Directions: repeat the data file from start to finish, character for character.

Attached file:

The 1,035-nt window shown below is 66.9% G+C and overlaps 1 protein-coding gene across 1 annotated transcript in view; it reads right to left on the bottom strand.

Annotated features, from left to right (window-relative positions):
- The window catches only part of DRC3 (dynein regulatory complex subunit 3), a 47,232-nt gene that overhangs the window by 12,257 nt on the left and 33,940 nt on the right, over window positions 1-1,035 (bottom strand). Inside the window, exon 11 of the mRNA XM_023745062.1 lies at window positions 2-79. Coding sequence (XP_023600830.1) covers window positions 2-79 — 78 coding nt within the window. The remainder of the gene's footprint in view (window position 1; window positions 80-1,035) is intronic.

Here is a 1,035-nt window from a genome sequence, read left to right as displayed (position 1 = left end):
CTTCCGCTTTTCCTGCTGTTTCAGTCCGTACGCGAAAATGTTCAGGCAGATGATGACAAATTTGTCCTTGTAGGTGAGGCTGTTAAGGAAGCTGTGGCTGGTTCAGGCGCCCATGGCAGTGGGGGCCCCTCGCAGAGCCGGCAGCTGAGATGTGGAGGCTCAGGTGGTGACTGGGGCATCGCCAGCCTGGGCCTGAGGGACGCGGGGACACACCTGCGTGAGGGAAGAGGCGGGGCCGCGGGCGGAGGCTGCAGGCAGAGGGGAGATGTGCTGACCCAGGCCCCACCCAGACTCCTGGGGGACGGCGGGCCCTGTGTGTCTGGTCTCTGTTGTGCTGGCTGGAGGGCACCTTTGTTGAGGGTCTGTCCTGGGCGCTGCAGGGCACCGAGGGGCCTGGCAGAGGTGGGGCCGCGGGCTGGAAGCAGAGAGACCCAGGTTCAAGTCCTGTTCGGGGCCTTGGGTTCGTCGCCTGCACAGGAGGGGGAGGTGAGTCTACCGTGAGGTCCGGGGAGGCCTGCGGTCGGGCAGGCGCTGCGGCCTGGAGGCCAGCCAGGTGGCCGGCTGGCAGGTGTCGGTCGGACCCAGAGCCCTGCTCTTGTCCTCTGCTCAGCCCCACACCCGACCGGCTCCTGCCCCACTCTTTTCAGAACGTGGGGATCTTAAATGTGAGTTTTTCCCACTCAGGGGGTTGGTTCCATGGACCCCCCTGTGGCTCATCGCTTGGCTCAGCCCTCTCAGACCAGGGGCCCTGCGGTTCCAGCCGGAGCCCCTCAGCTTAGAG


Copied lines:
The 1,035-nt window shown below is 66.9% G+C and overlaps 1 protein-coding gene across 1 annotated transcript in view; it reads right to left on the bottom strand.

Annotated features, from left to right (window-relative positions):
- The window catches only part of DRC3 (dynein regulatory complex subunit 3), a 47,232-nt gene that overhangs the window by 12,257 nt on the left and 33,940 nt on the right, over window positions 1-1,035 (bottom strand). Inside the window, exon 11 of the mRNA XM_023745062.1 lies at window positions 2-79. Coding sequence (XP_023600830.1) covers window positions 2-79 — 78 coding nt within the window. The remainder of the gene's footprint in view (window position 1; window positions 80-1,035) is intronic.

Here is a 1,035-nt window from a genome sequence, read left to right as displayed (position 1 = left end):
CTTCCGCTTTTCCTGCTGTTTCAGTCCGTACGCGAAAATGTTCAGGCAGATGATGACAAATTTGTCCTTGTAGGTGAGGCTGTTAAGGAAGCTGTGGCTGGTTCAGGCGCCCATGGCAGTGGGGGCCCCTCGCAGAGCCGGCAGCTGAGATGTGGAGGCTCAGGTGGTGACTGGGGCATCGCCAGCCTGGGCCTGAGGGACGCGGGGACACACCTGCGTGAGGGAAGAGGCGGGGCCGCGGGCGGAGGCTGCAGGCAGAGGGGAGATGTGCTGACCCAGGCCCCACCCAGACTCCTGGGGGACGGCGGGCCCTGTGTGTCTGGTCTCTGTTGTGCTGGCTGGAGGGCACCTTTGTTGAGGGTCTGTCCTGGGCGCTGCAGGGCACCGAGGGGCCTGGCAGAGGTGGGGCCGCGGGCTGGAAGCAGAGAGACCCAGGTTCAAGTCCTGTTCGGGGCCTTGGGTTCGTCGCCTGCACAGGAGGGGGAGGTGAGTCTACCGTGAGGTCCGGGGAGGCCTGCGGTCGGGCAGGCGCTGCGGCCTGGAGGCCAGCCAGGTGGCCGGCTGGCAGGTGTCGGTCGGACCCAGAGCCCTGCTCTTGTCCTCTGCTCAGCCCCACACCCGACCGGCTCCTGCCCCACTCTTTTCAGAACGTGGGGATCTTAAATGTGAGTTTTTCCCACTCAGGGGGTTGGTTCCATGGACCCCCCTGTGGCTCATCGCTTGGCTCAGCCCTCTCAGACCAGGGGCCCTGCGGTTCCAGCCGGAGCCCCTCAGCTTAGAG